NALC gives broadband challenge

National Association of Local Councils (NALC) in its evidence to the Environment, Food, and Rural Affairs Select Committee on Wednesday 3 December 2014 called for a broadband and digital only policy strategy that works for rural England.

NALC believes that the lack of high quality broadband speeds and internet services is having a damaging effect on the development of the rural economy. It must be remembered that in economic terms, rural areas contribute nearly a third of total Gross Value Added to the UK economy.

But access to essential services for rural communities is being increasingly more challenging as the digital economy is developing a two-speed Britain depending on your location.

The challenges for rural communities include:

  • Digital communications in particular remain challenging throughout much of rural England, while more and more services are being delivered online

  • Internet use and the demand for faster speeds is continuing, driven by the need for online shopping, banking and communications

  • People in rural areas are more likely to watch films or television online, because other forms of entertainment such as live music, theatre and cinema are not as accessible or available

  • Rural home working is greater than in urban areas

  • Most rural businesses are also small and medium sized enterprises (SMEs) – a key source of innovation and rural wealth creation, adversely affected by inadequate broadband connectivity

  • Collectively, the greater the negative impact on rural business, the greater the impact on the country’s economy as a whole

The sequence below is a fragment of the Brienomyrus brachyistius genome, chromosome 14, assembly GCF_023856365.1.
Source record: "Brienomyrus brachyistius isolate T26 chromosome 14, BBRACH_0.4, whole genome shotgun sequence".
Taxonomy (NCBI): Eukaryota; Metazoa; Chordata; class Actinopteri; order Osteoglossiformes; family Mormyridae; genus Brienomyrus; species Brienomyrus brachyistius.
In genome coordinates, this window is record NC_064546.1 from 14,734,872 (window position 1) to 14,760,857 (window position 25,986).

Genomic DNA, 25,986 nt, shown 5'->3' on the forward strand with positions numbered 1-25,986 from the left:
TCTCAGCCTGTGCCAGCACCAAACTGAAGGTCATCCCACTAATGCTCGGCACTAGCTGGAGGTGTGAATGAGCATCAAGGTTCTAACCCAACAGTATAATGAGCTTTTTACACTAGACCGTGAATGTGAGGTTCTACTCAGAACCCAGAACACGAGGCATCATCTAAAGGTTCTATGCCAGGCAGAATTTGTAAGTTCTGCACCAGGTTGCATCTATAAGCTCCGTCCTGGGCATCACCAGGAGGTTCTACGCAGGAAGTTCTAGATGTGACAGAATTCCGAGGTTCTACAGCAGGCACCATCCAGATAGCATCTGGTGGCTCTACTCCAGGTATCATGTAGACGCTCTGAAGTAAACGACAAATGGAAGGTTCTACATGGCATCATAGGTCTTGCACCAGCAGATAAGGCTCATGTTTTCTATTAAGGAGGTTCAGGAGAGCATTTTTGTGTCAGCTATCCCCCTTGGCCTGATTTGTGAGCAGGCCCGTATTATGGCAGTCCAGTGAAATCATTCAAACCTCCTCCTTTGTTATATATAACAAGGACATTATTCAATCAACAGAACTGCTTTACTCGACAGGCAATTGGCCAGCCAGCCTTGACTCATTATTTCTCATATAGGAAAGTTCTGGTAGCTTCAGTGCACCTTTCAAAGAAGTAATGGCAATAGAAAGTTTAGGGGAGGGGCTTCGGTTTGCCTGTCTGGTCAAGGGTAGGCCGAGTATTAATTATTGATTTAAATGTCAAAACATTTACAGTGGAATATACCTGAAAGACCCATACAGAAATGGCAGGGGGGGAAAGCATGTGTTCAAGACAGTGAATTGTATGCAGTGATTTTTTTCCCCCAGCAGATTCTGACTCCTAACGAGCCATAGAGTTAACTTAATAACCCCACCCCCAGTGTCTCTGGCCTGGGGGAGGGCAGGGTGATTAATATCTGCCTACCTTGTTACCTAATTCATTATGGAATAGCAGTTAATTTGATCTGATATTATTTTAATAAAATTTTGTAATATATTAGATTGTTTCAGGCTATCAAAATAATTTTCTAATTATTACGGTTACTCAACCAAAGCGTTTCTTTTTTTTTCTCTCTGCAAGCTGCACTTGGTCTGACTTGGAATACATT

So to get this right, the Government and broadband providers must improve the broadband speeds in rural England to above 2Mbps. While the Government says it is delivering superfast broadband and better mobile connectivity to the nation, the reality often falls short in rural areas. We have countless evidence from parish and town councils from around the country that says there are many pockets of slow broadband speeds in England.

Jonathan Owen, chief executive of NALC, said to the Select Committee: “Broadband is a issue across the entire country, we are not making good enough progress. We are not making good enough progress with the roll out of broadband especially in rural areas. There is a feeling that rural areas are being overlooked in terms of faster broadband speeds and even connectivity it is leading to a digital divide in this country.

“We have evidence that BT’s top down approach alienates communities and can raise expectations of progress which in reality are not being met. As a country we need to explore alternative technologies to solve this multi-speed broadband speed development. It would be really useful if the ‘final 5%’ (parts of the country yet to get broadband connections) could at least be aware of when they will get connected.”

Watch the Select Committee session

Read transcript of the Select Committee session

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